We checked into Children’s Hospital at 7:30 a.m. The parking ramp, the walk through the skyway, past the gift shop, the smell of the hand sanitizer was all too familiar. We checked in at security and they even printed my badge using the picture they’d taken of me the day after Lila was born. Eh, not pretty! The worst part for Lila was getting an IV in her hand. I held her while she cried and two nurses poked her with the needle and wrapped it up so she couldn’t pull at it. We were with Lila right up until the started the procedure and then we had to leave. It was awful. Ten seconds after they administered the anesthesia medication, her tiny body went limp in my arms and she fell asleep. I kissed her and laid her on the table — that massive MRI machine.

An hour later, Lila was already waking up, but still a little groggy. She did great and although I was so sad for her, I enjoyed the extra cuddle time as she slowly woke up. We were taken to recovery where I rocked her in the same style of chair I did when she was in the NICU. The beeps of the same monitors and the hustle and bustle of the nurses was a bit paralyzing for me. “Can we go yet? Yes, she is drinking milk, she’s fine, can we go?” And within 20 minutes, we were back home and back on schedule. For Lila it was like nothing ever happened and she went right back to her cute happy self.

Meanwhile, I got on the phone with the neurologist’s office to find out results. “Overall, good news. Normal neck and spine and no changes to the brain from the previous ultrasounds.” But I had a few more basic questions and the woman on the phone didn’t have the answers. She’d check with the neuro and get back to me, but it would have to wait until Monday. Annoyed, but fine, I can wait until Monday and spend the weekend thinking about it.

Next time I’ll tell you about the second most insulting and offensive thing I’ve ever been told to do by a doctor … and what I did about it.

 

Busy bugs October 3, 2011

Filed under: Lila,Updates — Aimee @ 10:22 pm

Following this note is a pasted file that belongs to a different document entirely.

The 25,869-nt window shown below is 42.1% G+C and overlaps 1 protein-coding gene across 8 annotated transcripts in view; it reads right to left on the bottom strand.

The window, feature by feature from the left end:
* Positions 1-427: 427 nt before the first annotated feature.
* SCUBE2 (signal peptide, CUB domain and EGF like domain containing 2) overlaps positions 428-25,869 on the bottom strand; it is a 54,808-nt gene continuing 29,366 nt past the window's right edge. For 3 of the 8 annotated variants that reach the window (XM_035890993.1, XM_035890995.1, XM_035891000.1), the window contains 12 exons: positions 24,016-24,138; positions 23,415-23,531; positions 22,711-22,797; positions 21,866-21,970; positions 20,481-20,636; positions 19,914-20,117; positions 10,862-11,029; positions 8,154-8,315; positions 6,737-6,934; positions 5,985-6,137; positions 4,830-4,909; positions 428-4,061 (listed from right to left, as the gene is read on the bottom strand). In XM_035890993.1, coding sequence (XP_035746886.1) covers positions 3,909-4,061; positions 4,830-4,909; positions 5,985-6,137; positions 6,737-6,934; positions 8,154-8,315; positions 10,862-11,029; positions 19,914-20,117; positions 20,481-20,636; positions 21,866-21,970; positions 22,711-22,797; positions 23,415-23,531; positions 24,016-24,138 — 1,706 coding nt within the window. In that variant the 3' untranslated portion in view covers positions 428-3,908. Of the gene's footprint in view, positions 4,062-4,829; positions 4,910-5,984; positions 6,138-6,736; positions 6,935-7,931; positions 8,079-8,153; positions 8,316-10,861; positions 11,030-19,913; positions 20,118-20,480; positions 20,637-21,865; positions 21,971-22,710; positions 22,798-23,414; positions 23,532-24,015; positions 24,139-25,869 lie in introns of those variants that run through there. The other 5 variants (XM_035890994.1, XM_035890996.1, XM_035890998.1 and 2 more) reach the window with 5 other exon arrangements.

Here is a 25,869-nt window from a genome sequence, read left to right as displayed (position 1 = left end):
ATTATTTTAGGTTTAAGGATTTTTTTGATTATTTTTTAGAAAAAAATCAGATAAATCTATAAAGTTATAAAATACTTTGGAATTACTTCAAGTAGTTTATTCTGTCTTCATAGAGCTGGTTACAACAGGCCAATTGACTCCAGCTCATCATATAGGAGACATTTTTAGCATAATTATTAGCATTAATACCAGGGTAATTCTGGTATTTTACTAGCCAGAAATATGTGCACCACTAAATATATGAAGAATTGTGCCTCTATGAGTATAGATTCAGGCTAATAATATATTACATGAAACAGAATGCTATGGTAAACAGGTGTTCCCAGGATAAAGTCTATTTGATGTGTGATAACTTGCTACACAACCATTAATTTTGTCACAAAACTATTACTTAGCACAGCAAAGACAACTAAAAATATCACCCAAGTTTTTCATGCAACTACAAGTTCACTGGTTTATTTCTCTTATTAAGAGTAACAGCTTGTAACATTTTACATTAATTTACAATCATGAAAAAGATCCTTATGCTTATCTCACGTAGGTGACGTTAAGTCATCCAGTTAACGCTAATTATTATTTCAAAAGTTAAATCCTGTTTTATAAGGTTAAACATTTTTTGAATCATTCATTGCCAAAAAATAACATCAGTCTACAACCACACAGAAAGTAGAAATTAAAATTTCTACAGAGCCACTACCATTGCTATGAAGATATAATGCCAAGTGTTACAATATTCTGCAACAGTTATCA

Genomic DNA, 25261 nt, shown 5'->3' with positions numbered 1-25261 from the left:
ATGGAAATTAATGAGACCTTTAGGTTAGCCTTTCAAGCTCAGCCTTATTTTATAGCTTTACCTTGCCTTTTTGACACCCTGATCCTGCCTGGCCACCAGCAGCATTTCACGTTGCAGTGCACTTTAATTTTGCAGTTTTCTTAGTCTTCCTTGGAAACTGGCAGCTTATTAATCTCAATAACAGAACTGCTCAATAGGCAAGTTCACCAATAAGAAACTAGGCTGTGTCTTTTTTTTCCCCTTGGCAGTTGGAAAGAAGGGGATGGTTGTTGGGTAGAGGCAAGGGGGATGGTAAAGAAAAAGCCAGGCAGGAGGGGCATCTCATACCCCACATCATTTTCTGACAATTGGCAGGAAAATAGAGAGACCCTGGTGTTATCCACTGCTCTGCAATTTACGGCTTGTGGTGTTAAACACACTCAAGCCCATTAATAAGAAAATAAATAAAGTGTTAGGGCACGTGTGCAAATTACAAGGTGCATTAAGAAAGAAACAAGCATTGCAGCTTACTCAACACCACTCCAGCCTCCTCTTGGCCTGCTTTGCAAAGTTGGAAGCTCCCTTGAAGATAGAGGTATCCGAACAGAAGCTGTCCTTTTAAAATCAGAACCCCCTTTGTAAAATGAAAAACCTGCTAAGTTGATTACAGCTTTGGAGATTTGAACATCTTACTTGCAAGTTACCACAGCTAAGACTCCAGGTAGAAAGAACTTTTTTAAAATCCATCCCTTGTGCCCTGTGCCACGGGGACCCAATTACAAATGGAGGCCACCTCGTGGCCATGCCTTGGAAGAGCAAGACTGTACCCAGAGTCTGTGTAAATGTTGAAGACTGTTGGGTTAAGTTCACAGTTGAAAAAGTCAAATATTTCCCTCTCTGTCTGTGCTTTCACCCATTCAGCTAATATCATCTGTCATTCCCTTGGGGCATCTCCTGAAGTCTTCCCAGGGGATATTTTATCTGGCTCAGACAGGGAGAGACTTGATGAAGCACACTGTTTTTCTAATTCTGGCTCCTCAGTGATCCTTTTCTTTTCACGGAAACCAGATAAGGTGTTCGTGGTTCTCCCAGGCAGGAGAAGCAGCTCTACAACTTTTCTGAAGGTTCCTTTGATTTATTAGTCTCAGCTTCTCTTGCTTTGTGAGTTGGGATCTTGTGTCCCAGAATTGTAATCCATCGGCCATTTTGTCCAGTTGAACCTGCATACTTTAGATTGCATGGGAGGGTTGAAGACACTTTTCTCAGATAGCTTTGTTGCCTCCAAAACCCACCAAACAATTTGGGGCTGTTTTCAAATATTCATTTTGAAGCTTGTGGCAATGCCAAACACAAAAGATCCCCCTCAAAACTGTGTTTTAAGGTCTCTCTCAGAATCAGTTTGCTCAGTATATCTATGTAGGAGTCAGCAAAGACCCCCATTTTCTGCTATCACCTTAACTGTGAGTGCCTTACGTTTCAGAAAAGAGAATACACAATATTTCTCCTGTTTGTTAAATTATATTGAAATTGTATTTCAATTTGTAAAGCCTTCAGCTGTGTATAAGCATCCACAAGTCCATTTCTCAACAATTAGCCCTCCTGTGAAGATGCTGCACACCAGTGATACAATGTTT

I’m still here!!! I know, I know. A lack of new posts doesn’t encourage any of you to return to this page, but I hope you will keep coming back every so often to check up on Lila. Oddly enough, this is one of the only places I feel comfortable being “almost” entirely honest about EVERYTHING and I just haven’t felt like telling the truth lately. I was really struggling for awhile coming to grips with the shit storm we’ve been living in the past 15 months and the realities of the road ahead. But, I’m here.

For those of you who are still with me, thank you for hanging out. I’m making a point to get back to this blogging thing. Going forward, I will always make an effort to shine a light on the good stuff in our lives — there’s a lot of it — but I will never gloss over the difficulties we face on a day-to-day basis and pretend that things are easy.

So … there’s a lot to share and I won’t dump it all in one post. The biggest, happiest, brightest and BEST thing that’s happened since we last visited is our Lila Bug turning ONE! The days leading up to her big day were some of the hardest I’ve had. I cried. And cried. And cried. It was insane. On an average day I feel many different emotions as Lila’s mommy. I grieve the loss of her “normal” childhood — both for her and for Tyler and I — and I worry about the future. I’m angry that this is the hand we were dealt and I’m afraid we’re not doing enough for her. I’m starry-eyed when I look at her happy face and all I can see is that giant grin. I’m hopeful that she will do just fine and will end up living a life as fulfilling as yours or mine. I’m proud of how far she’s come and how hard she has to work every day to get where she wants to go. And I’m simply honored that someone somewhere chose me as the woman to help her along the way. The days before her birthday all of those emotions were swirling around x100.